With proper choice of source lanes, a SIMD binary instruction can be reduced across all SIMD lanes with a sequence of only that instruction, using both neighbor and register operand specs. An 8 SIMD type processor array (e.g.,“SIMD-8”) reduction operation may be performed with one “neighbor” operand specification per operand. If the SIMD processor has stall logic, which detects instruction operands dependent on an incomplete prior instruction, the stall logic treats a “neighbor” specification as equal to the target register. For example, a (non-reduction) operation may specify register “R3” as the target, register “R1” as operand X, and register R2 as operand Y. If a prior instruction specified R1 as the target, this instruction is dependent (e.g., operand X needs the result of the previous instruction). The stall logic usually compares the operand spec fields of the next instruction with targets of incomplete instructions. Using the mechanisms of the illustrated embodiments, a reduction operation may specify register “R5” as target and ‘N’ as operand X. Operand X implicitly uses R5, but each SIMD lane of the execution logic uses a neighboring lane's element of R5. Thus, although the instruction's field with the operand X spec is not explicitly R5, the instruction may be dependent on an instruction whose target is R5—hence the current target spec should be used by the stall logic as the source for operand X.

Thus, the present invention provides the SIMD reduction operation for all existing binary operations and no single-operation reduction opcodes. The SIMD reduction operation does not require additional data movement instructions and has benefits such as, for example, shorter program, fewer registers used and lower latency. The SIMD reduction operation neighbors can be physically adjacent lanes thereby avoiding long hardware wires.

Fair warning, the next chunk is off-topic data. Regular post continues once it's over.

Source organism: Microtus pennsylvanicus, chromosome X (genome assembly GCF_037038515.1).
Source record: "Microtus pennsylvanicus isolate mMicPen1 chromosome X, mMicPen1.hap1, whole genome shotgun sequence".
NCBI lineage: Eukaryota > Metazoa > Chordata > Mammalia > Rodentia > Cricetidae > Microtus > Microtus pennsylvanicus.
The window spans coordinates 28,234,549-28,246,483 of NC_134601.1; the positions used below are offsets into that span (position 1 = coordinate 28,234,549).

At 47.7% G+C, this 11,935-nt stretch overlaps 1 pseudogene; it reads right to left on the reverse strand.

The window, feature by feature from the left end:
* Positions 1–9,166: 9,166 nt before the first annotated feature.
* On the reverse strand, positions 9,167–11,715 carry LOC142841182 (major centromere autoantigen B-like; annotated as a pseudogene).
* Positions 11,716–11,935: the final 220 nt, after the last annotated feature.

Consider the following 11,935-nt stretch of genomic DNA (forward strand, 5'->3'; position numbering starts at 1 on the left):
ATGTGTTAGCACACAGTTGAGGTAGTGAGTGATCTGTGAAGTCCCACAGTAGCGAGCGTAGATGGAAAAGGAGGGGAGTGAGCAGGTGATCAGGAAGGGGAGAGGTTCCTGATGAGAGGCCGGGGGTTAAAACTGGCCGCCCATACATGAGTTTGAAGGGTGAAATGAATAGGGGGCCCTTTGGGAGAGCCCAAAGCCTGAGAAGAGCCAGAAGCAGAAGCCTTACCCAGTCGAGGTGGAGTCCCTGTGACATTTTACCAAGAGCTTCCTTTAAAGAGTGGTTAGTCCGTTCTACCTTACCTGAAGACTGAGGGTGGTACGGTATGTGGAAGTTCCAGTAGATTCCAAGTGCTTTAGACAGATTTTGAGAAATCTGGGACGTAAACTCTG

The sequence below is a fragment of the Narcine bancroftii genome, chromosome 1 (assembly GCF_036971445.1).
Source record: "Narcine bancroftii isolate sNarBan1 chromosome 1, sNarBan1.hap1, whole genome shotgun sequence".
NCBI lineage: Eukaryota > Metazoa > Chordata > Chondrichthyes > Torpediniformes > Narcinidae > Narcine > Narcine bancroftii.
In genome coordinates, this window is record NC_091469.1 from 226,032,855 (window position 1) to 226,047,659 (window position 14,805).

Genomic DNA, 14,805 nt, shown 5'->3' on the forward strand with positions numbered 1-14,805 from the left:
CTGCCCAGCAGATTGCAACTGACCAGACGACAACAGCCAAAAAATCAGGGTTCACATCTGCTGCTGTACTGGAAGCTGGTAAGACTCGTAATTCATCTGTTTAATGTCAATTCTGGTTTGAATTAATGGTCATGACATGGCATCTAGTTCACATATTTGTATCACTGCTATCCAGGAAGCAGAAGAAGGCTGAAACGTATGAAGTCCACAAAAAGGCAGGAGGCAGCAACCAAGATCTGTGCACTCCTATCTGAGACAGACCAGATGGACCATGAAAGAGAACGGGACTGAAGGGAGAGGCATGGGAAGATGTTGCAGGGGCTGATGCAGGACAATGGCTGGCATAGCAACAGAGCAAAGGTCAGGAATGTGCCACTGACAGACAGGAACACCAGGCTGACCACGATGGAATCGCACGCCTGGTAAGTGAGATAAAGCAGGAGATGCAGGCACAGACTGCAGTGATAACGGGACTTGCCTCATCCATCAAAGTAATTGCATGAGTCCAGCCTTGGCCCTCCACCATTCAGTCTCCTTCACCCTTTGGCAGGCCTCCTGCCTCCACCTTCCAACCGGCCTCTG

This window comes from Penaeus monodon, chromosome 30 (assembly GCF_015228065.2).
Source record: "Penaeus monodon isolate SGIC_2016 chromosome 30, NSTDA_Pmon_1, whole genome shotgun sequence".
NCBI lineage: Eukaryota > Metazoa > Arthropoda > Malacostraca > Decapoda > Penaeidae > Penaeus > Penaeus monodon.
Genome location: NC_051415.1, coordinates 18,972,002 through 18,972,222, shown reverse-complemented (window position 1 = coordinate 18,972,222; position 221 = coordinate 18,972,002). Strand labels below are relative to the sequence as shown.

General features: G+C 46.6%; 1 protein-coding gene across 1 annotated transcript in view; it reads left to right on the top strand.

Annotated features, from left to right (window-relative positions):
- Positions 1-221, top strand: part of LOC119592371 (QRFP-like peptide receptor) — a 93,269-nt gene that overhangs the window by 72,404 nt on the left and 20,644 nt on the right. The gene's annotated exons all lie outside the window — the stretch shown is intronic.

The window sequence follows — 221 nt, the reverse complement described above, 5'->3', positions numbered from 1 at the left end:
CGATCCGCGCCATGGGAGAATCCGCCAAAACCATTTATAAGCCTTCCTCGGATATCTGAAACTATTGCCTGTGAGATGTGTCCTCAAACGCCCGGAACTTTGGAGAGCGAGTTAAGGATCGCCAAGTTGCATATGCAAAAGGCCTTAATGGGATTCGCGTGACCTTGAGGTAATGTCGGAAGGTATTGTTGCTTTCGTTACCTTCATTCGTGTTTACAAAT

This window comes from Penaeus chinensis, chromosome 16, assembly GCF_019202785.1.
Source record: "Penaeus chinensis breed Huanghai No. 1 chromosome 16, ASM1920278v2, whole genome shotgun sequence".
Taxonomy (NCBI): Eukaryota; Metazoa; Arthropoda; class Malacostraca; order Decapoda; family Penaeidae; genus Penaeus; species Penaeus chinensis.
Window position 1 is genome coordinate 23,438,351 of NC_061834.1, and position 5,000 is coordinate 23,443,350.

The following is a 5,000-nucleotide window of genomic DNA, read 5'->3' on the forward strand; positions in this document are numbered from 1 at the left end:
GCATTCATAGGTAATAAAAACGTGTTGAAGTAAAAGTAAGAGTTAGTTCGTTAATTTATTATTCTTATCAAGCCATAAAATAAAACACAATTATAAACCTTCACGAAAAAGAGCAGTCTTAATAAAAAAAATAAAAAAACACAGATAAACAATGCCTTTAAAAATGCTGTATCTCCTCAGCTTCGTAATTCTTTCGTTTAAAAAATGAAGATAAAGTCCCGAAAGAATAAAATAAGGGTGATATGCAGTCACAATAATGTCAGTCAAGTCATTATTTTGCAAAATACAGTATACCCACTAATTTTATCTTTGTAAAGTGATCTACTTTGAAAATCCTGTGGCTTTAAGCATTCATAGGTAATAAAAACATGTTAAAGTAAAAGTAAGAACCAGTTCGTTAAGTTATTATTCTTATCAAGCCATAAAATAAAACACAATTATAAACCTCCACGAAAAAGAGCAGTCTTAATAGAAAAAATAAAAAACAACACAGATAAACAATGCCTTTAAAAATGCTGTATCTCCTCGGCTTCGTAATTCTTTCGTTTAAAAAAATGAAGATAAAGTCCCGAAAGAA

The present invention may also apply to deep learning such as, for example, add-reduce, max-reduce, and to deep learning accelerator hardware. For example, deep learning applications have a mix of data-parallel operations and SIMD reduction operation (which may be used to combine data from SIMD lanes). Since deep learning acceleration demands much higher utilization and power efficiency than general-purpose computing and the deep learning hardware requires simple instruction processing (e.g., in order and without instruction cracking), the present invention enables deep learning hardware to maintain reduced application size and register footprint.

It should be noted that one or more calculations may be performed using various mathematical operations or functions that may involve one or more mathematical operations (e.g., performing rates of change/calculus operations, solving differential equations or partial differential equations analytically or computationally, using addition, subtraction, division, multiplication, standard deviations, means, averages, percentages, statistical modeling using statistical distributions, by finding minimums, maximums or similar thresholds for combined variables, etc.).

It is understood in advance that although this disclosure includes a detailed description on cloud computing, implementation of the teachings recited herein are not limited to a cloud computing environment. Rather, embodiments of the present invention are capable of being implemented in conjunction with any other type of computing environment now known or later developed.

Cloud computing is a model of service delivery for enabling convenient, on-demand network access to a shared pool of configurable computing resources (e.g. networks, network bandwidth, servers, processing, memory, storage, applications, virtual machines, and services) that can be rapidly provisioned and released with minimal management effort or interaction with a provider of the service. This cloud model may include at least five characteristics, at least three service models, and at least four deployment models.

Characteristics are as follows:

On-demand self-service: a cloud consumer can unilaterally provision computing capabilities, such as server time and network storage, as needed automatically without requiring human interaction with the service's provider.